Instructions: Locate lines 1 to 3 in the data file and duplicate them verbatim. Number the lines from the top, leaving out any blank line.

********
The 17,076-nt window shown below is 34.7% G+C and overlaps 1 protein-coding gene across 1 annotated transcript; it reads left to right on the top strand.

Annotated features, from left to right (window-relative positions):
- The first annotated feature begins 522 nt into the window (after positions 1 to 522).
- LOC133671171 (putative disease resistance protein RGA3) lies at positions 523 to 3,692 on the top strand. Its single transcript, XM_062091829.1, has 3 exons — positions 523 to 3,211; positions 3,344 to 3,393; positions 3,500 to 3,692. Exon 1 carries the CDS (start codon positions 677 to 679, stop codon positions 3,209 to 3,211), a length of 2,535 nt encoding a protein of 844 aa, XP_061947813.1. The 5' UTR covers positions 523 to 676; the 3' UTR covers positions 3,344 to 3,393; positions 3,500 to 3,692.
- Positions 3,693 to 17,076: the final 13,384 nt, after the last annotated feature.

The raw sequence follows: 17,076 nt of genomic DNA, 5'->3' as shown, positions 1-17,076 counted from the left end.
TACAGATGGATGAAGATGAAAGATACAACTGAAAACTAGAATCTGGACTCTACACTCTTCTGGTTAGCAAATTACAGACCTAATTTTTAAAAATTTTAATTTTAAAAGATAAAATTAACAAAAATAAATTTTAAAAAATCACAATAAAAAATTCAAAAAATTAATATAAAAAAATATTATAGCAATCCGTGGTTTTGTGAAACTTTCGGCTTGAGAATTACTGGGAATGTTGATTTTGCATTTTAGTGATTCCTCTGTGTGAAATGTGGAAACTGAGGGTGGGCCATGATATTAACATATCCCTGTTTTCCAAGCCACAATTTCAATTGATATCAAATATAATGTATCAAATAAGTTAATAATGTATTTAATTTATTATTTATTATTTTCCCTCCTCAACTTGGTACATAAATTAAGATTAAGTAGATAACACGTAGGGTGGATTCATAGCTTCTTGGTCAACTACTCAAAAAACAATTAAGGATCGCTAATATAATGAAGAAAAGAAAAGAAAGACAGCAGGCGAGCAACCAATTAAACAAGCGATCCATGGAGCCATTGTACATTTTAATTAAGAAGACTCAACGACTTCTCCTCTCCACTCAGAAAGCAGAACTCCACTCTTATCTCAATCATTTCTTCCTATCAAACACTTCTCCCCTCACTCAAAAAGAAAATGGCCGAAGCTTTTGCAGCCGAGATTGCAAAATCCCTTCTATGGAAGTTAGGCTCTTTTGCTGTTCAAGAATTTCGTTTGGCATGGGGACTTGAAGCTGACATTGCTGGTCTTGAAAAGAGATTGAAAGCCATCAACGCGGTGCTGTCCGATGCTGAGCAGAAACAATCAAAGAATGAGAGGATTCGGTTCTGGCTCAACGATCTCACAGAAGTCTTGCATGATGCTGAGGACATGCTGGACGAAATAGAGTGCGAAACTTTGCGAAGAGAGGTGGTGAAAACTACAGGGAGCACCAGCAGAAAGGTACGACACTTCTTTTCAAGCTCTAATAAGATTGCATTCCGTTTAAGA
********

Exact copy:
The 17,076-nt window shown below is 34.7% G+C and overlaps 1 protein-coding gene across 1 annotated transcript; it reads left to right on the top strand.

Annotated features, from left to right (window-relative positions):
- The first annotated feature begins 522 nt into the window (after positions 1 to 522).